“On Christ the solid Rock I stand,
All other ground is sinking sand.”
“A chief Corner Stone:” Christ not alone supports, but also holds the building together. The corner stone unites two sides of the building together. The more closely saints cling to Christ, the more will they be seen as one. There is no other way of unity save through Christ, the “Corner Stone.” God has only one way of saving sinners, and one way of uniting saints—both through Christ.
“Head of the Corner”—the top stone: this points to the glory, when He whom men rejected will be seen as Head over all. But to the unbeliever, the disobedient, who refuse to “obey the Gospel” (chap. 4:17), this same Christ becomes a “stumbling stone” and a “rock of offence,” and shall yet crush them in judgment (Dan. 2:34-35: Matth. 21:44.) “Whereunto also they were appointed,” does not teach reprobation in the sense that God appointed some to die in their sins and go to hell, but that all who reject God’s overtures of grace, and persist in disobeying His Gospel, hardening their hearts, shall perish as sure as God has appointed it. Man now scorns and rejects God’s call; by and bye God will laugh at his calamity, and mock when his fear cometh (Prov. 1:26).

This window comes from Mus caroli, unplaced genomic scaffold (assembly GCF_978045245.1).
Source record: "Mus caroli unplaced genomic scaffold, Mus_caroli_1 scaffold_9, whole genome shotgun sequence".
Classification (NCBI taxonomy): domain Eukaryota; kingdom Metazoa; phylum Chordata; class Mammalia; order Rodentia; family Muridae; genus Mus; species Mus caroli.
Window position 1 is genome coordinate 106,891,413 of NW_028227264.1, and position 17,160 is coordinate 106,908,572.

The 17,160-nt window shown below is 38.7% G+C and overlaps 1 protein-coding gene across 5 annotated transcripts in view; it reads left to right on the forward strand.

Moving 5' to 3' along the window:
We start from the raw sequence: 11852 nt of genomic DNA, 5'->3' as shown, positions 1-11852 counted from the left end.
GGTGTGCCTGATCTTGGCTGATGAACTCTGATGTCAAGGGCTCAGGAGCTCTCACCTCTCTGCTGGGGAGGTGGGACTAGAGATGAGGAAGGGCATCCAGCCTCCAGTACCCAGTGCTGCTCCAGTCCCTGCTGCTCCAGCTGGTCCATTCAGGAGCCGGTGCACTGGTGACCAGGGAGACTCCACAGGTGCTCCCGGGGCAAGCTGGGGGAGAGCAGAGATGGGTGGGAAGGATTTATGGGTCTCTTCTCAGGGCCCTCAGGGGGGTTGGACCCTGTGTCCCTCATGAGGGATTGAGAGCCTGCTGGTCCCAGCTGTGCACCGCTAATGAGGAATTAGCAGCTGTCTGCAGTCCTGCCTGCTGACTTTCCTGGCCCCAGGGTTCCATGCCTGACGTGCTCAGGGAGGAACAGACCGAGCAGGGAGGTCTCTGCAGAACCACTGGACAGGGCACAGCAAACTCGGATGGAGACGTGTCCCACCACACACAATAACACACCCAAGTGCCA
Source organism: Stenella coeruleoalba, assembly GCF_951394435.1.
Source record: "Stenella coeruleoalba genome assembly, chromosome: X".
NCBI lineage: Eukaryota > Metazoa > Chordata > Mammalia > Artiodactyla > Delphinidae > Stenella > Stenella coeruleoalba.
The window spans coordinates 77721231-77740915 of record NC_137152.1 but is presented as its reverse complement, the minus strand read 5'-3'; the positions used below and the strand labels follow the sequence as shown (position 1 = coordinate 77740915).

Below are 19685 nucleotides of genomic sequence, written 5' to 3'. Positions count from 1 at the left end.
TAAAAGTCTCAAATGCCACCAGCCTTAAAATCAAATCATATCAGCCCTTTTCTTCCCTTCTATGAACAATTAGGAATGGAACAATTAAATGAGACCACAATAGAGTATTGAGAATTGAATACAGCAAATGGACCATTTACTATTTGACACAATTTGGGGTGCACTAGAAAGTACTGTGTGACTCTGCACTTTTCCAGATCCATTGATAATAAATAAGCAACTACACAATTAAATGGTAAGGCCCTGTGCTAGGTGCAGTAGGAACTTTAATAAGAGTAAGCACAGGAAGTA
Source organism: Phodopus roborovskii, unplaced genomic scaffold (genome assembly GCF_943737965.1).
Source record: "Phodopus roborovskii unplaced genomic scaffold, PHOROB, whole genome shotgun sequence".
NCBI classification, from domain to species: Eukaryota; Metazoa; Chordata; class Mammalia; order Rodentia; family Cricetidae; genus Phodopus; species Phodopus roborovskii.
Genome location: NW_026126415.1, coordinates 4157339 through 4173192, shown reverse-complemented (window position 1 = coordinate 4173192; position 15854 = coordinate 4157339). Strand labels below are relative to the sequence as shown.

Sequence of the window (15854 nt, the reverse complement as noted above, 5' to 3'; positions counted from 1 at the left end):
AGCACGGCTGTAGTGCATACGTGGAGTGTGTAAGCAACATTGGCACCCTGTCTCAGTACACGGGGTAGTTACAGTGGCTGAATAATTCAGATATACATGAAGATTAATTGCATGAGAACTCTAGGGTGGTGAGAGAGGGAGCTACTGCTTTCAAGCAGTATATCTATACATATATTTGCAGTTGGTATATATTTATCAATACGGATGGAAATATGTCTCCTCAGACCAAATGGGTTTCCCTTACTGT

Verse 9.—“But ye are a chosen generation, a royal priesthood, a holy nation, a peculiar people”—a people for a possession. Here we have a variety of terms, all full of deepest meaning, applied to the people of God. They are so precious in the sight of God, that like a fond mother to her child, He utters one term of endearment after another over them. Are you tired of hearing them? or would you like God to give up one of His fond words of endearment toward you? As I have already said, Peter writes specially to believing Jews, hence, these words are all taken from the Old Testament Scriptures, they apply primarily to them, but to us also who are now one with them in Christ. Israel was the chosen nation, but when they, as a nation, rejected Christ, God began again with those among them who believed on Him, and they became the nucleus of a new nation, and in the privileges of this we share, as belonging to the “chosen race” under grace. Jehovah offered to make Israel a nation of priests (see Exod. 19:5-6), but Israel chose to be put under law, and forfeited all by breaking it, and He had to choose a priesthood from among them in the house of Aaron. Instead of going on as they had begun, they put themselves under a covenant of works, say, “All that the Lord hath spoken we will do,” and Jehovah answered—“If ye keep my covenant, then ye shall be a peculiar treasure unto Me.” He offered to make the whole nation a “Kingdom of priests,” but they would not have it. Has God’s purpose been defeated? Nay, verily. A few centuries to Him are as nothing, and what the nation of Israel did not want then, the true “Israel of God” (Gal.6:16) has received now. The words of Hosea 1:10 and 2:23, are applied in Romans 9:24-26 to us, just as if God had said—Now you have the thing I promised then. “A chosen race:” there was a race of men, and a race of angels before, but now there is a new order of beings altogether; men, indeed they are, but possessed of Divine life and a new nature—“born out of God.”